Gambling advertising has ‘crossed a line’ for TV sports fans, new study reveals

Gambling advertising has ‘crossed a line’ in recent years and betting firm representatives are being positioned as equal to sports experts, a new study by Clarity Strategic Research has suggested.

Speaking at Mumbrella’s Sports Marketing Summit, Clarity Strategic Research directors Alasdair Johnston and Alex Sweeney told the audience the biggest bug-bear for TV sports viewers and fans was gambling advertising.

Johnston reveals Australian sports fans have problems with gambling advertising and live betting

The qualitative study, which involved 20 one-hour long interviews with Australians nationally, reported sports fans do not have problems with sponsorship and advertising, with the exception of betting firms.

Australians involved in the study reported disdain when betting firms were integrated into the sports telecast, positioned as part of the commentary by offering ‘live odds.’

“Gambling advertising is a consistent bug-bear to TV sports viewers. The commonly made assertion is that gambling advertising and sponsorship has ‘crossed a line’ in recent years, and there is widespread concern that ‘betting firm representatives’ are being positioned as equals to the sports ‘experts’ on shows,” Sweeney said.

“When you pan around the screen you might have the esteemed former players observing the game and then on the sofa beside them is the betting representative giving their point of view on the game.”

The research comes as the current media reform package, which could lead to the abolishment of gambling advertising from five minutes before the commencement of play until five minutes after the conclusion of play or by 8:30pm, moves through parliament.

As part of the proposal, the government will introduce more restrictions on gambling advertisements during live sports broadcasts shown on commercial TV, commercial radio, subscription TV and the Special Broadcasting Service.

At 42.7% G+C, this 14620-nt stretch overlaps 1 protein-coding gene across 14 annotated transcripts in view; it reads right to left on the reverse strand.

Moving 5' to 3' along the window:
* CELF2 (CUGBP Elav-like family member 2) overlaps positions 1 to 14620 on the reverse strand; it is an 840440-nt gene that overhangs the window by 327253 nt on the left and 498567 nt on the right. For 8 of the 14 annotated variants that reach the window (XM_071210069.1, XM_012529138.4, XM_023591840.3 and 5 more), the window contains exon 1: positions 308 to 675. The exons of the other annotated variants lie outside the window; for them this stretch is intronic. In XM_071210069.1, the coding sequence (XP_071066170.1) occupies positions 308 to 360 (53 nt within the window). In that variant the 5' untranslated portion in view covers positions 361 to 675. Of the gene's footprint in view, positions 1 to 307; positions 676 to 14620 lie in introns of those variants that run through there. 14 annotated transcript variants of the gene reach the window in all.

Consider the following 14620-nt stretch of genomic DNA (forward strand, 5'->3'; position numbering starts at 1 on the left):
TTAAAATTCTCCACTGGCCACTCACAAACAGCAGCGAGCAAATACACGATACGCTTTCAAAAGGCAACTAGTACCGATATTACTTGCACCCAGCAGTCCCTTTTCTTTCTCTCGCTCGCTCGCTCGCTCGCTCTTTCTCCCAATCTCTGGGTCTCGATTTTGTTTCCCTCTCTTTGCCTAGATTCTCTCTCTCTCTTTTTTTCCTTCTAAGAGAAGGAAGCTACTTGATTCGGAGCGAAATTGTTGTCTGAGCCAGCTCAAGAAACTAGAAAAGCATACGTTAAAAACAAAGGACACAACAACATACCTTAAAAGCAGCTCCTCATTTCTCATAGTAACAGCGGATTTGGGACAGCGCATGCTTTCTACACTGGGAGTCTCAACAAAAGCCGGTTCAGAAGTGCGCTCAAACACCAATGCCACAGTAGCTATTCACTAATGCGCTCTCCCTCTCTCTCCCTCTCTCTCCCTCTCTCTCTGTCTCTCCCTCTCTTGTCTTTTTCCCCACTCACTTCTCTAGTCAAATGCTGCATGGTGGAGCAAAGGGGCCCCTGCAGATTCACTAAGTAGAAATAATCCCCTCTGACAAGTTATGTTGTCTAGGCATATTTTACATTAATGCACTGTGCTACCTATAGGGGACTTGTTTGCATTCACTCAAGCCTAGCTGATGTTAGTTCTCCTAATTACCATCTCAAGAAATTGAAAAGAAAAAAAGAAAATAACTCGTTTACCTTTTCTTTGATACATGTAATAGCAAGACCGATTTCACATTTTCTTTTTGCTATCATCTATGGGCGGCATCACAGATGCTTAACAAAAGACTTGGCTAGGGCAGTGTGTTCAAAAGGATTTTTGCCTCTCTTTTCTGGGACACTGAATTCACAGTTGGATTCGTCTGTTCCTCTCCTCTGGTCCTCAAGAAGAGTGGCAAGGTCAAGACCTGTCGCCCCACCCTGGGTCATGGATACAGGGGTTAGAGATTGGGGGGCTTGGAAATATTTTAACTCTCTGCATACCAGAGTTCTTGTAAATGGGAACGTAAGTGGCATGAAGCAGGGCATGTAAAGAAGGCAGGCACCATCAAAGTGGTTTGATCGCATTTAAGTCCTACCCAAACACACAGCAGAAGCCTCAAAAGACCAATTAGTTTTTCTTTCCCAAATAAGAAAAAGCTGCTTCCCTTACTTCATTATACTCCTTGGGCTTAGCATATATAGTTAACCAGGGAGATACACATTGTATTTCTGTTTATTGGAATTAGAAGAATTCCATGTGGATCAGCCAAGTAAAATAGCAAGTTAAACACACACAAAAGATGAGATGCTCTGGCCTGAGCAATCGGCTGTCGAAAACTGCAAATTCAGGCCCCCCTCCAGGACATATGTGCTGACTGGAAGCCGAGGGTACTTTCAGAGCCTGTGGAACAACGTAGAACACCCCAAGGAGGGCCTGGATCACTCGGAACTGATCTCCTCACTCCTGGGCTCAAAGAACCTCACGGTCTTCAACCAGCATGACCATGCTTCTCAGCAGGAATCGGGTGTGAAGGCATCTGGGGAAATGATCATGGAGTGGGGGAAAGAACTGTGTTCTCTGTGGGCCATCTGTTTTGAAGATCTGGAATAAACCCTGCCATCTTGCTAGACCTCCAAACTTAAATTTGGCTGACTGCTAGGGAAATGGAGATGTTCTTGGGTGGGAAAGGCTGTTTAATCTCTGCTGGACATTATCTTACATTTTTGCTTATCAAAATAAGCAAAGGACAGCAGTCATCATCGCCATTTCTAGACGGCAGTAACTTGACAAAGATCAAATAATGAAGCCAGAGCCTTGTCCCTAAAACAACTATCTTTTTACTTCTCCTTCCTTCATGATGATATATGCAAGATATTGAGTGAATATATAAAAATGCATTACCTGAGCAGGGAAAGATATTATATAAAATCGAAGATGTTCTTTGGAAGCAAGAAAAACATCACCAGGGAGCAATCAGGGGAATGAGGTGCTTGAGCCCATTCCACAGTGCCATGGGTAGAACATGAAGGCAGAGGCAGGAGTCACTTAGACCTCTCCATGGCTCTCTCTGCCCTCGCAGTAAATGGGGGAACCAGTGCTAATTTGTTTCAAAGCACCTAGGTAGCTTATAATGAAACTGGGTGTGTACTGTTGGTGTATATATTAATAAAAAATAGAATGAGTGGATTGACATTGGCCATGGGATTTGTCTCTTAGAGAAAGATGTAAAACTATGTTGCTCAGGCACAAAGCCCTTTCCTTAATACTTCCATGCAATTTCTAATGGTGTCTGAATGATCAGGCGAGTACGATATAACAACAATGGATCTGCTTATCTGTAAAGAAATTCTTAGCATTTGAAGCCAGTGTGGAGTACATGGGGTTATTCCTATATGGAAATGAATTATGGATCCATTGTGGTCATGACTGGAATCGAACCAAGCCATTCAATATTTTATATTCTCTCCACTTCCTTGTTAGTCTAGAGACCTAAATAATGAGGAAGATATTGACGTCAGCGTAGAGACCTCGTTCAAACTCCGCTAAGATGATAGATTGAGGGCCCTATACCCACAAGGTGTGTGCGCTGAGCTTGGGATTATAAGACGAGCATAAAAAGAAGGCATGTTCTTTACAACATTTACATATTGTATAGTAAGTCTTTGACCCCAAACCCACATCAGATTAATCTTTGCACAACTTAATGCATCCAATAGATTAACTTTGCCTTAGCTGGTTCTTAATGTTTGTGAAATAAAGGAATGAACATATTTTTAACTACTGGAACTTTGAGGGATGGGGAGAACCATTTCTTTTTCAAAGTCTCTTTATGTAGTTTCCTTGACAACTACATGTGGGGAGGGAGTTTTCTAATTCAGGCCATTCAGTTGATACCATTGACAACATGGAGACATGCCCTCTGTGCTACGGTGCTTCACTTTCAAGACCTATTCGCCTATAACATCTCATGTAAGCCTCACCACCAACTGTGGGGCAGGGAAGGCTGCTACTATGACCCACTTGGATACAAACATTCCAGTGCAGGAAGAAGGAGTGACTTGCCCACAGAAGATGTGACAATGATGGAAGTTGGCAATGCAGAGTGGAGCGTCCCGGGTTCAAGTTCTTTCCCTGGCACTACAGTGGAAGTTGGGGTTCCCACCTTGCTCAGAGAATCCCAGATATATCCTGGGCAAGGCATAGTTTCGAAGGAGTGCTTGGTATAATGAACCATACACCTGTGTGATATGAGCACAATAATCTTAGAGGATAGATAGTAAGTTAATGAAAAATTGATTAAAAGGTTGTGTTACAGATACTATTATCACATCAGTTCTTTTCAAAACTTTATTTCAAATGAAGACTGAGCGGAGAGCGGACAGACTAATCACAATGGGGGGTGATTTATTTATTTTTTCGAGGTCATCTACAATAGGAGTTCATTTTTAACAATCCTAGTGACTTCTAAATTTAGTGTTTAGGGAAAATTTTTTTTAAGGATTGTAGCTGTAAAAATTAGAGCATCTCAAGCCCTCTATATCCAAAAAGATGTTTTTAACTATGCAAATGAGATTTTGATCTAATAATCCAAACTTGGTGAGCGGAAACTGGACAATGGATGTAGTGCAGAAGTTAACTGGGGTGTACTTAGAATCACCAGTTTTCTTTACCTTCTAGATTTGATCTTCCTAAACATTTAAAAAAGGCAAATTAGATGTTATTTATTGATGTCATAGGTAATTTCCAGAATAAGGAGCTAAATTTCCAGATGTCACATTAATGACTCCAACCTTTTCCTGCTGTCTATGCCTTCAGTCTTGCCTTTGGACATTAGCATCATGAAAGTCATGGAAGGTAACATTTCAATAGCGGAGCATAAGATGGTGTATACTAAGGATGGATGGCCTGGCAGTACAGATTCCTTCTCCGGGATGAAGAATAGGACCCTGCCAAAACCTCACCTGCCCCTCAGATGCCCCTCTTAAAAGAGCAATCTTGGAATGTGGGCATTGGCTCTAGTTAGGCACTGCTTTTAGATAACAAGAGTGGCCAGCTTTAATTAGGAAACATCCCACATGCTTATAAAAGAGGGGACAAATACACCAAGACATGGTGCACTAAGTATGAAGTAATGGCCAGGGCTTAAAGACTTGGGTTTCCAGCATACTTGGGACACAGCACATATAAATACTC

In 2013, former Nine CEO David Gyngell conceded mistakes were made by allowing Tom Waterhouse to spruik live odds with commentators during NRL matches.

Also in the session, Johnston and Sweeney pointed out that changes and improvements in the quality of television delivery as a challenge for Australian sporting codes.

The study indicated TV had superseded live games, due to the cost, level of access, poor categorising and lack of comfort at sporting grounds across Australia.

Sweeney said: “Sports bodies and leading sports stadiums have a massive opportunity to upgrade the live sports experience in Australia. Consistent criticisms are made in term of amenities, customer service, catering and comfort.

“Australians want to attend ‘live sport events’ but feel more effort is required to encourage their participation.”

In addition to, viewers are now spreading themselves thinly across a range of different sports, creating competition for eyeballs for more traditional sports.

“The general ‘TV’ viewing market has changed fundamentally with the advent of Netflix and SVOD. In line with that, the viewing of sport on TV has changed irrevocably too.

“Whether it’s bite-size sports via social media, the easily accessible myriad of global options or the improved TV presentation of sports locally – Australian sports viewers say ‘they have never had it so good,'” Sweeney said.

“The changes in TV delivery and consumer mindsets present both a challenge and opportunity to Australia’s sporting codes and broadcasters. The BBL and women’s AFL show that the TV sports industry can respond positively and that viewers are receptive to innovation and new thinking.”



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